The case stems from Ontario nursing homes which are mostly staffed with women, and pay equity is determined with no male counterparts present. In a win for gender equity, the judicial review ruled that not following the proxy method to maintain pay equity fails to uphold values of the constitution.
“Today’s unanimous judicial review decision by the courts is an important step in achieving economic justice for women working in the health care sector,” said Jerry Dias, Unifor National President. “This ruling serves as a reality check to nursing home employers who have been unwilling to adopt pay equity methods. Women must be paid the same as men and will use every resource they have to achieve pay equity.”
The case arises over a dispute between ONA, the SEIU and the participating Nursing Homes about what steps the nursing homes must take in order to maintain pay equity in their workplaces. Women who make up the majority of the staff in nursing homes do not have access to male comparator jobs within their workplaces with which to conduct the pay equity analysis.
The Pay Equity Act recommends in cases where male comparators are absent, employers should use the proxy method in determining pay equity. The Ontario Pay Equity Commission explains the proxy method, “allows organizations in the broader public sector, which have mostly female job classes, to obtain and apply pay equity information from another public sector organization.”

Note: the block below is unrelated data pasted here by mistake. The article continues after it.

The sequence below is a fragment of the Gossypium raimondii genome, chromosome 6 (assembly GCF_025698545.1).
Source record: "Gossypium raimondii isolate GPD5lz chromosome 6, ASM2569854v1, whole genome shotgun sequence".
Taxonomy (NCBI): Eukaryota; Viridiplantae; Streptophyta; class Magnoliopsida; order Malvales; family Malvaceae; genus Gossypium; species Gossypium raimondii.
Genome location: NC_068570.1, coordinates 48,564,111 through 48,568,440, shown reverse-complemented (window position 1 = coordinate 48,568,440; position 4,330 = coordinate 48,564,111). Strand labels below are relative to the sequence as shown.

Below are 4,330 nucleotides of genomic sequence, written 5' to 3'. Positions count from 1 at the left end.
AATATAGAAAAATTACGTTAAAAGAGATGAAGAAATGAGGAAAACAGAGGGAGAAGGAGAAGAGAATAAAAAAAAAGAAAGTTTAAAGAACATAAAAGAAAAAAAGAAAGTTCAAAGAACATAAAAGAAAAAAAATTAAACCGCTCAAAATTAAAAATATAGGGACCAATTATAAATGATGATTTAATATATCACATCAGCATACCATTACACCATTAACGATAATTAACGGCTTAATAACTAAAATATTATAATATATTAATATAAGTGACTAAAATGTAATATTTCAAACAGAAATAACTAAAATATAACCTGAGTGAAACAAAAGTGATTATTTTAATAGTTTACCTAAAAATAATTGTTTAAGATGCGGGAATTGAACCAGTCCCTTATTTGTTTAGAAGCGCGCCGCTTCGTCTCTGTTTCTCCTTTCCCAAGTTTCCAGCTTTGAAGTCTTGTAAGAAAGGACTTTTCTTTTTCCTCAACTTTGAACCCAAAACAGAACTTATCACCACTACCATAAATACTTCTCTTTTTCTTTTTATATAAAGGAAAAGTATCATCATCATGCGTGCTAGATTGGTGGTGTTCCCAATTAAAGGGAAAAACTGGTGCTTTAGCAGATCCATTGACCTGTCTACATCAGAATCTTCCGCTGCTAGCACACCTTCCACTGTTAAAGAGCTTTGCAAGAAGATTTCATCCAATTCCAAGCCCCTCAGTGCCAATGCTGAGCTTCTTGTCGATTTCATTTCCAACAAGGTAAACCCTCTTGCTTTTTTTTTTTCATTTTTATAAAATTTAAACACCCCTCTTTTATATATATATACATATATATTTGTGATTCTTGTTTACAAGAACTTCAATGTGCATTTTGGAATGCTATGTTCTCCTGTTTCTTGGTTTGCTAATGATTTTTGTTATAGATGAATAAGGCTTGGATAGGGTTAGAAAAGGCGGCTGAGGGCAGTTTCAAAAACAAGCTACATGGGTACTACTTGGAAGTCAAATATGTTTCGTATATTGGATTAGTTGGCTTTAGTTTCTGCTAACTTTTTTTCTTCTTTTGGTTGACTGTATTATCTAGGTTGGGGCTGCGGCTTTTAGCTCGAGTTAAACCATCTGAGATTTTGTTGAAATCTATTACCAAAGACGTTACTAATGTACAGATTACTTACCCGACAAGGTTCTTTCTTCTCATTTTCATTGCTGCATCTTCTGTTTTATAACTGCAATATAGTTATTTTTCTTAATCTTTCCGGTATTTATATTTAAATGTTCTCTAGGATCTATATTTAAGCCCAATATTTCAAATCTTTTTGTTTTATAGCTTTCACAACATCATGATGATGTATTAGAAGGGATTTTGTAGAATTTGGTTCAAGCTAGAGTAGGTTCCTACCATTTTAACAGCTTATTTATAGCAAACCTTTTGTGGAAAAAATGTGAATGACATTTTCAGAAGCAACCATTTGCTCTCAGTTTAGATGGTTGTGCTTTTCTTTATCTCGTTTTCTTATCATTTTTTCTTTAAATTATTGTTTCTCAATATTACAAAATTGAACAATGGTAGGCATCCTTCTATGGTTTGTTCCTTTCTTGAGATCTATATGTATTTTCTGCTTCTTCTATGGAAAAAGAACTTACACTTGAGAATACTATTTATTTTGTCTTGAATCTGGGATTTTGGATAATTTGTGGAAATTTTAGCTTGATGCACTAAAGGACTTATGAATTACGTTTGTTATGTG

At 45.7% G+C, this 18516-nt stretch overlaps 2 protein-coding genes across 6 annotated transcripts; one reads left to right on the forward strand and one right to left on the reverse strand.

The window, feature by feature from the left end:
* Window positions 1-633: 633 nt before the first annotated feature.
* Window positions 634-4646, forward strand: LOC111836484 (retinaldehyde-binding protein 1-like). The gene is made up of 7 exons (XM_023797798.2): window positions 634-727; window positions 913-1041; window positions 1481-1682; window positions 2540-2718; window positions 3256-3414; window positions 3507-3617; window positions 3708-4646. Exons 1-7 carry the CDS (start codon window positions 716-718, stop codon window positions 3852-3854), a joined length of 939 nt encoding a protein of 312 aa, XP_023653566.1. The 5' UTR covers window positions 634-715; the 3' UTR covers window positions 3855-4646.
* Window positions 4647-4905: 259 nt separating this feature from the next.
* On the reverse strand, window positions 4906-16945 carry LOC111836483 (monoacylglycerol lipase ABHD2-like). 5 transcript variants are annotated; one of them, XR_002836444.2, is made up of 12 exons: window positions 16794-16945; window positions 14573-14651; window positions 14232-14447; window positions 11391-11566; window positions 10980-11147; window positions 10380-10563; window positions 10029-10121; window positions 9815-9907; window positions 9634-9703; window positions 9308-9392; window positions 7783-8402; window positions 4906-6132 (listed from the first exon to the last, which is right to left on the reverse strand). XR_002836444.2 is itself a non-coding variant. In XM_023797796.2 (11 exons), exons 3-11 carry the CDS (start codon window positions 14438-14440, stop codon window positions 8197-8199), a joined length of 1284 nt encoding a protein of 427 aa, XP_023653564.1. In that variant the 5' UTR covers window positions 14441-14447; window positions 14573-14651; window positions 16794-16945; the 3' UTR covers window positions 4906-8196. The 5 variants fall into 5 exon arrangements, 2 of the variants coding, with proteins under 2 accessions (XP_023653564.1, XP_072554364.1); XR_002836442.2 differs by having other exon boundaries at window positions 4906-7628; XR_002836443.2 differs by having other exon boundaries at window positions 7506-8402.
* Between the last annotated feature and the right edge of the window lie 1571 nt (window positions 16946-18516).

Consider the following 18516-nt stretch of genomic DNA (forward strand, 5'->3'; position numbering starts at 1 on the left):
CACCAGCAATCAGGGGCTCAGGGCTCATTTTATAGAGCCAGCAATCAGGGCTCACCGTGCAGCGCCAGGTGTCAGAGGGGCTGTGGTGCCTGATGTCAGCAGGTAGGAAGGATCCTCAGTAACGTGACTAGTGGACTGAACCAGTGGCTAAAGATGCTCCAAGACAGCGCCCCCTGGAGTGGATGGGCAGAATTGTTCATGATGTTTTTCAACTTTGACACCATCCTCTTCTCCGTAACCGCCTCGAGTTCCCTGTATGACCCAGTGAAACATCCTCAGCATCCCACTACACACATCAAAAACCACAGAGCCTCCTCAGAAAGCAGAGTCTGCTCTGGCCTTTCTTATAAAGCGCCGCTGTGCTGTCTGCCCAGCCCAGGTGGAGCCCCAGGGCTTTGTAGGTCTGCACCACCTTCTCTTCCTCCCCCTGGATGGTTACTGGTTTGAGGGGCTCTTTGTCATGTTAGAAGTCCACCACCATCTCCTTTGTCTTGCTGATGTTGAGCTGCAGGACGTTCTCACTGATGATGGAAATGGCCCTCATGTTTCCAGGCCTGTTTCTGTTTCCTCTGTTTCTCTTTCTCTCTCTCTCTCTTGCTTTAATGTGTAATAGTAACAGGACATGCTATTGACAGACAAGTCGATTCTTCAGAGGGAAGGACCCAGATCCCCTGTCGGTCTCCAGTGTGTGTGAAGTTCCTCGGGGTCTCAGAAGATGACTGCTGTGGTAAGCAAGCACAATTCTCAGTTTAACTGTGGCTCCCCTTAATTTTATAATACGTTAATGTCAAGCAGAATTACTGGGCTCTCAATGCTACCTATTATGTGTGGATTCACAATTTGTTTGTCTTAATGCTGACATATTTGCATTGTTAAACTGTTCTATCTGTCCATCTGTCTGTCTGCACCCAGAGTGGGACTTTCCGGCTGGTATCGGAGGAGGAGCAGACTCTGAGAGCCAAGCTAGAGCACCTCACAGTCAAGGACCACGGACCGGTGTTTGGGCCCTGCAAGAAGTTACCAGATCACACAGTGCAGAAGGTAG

“Women know that feminized work is paid less than traditionally male-dominated job,” said Naureen Rizvi, Ontario Regional Director. “A ruling like this one is one more tool in our belt to change this system and challenge those deeply rooted injustice that asks women to accept less.”
After the Ontario Tribunal Courts ruled that the Pay Equity Act did not require nursing homes to use the proxy method, ONA and SEIU teamed up with the Pay Equity Coalition to file a judicial review.
The unions and the Pay Equity Coalition argued that the tribunal’s interpretation of the Pay Equity Act was unreasonable and was in contravention of Charter. The Court went on to find that the manner in which the Tribunal interpreted the Pay Equity Act failed to take into account Charter values and was therefore unreasonable and ought to be overturned. The court further found that employers use proxy comparators from the date that the pay equity gap alleged to have re-emerged.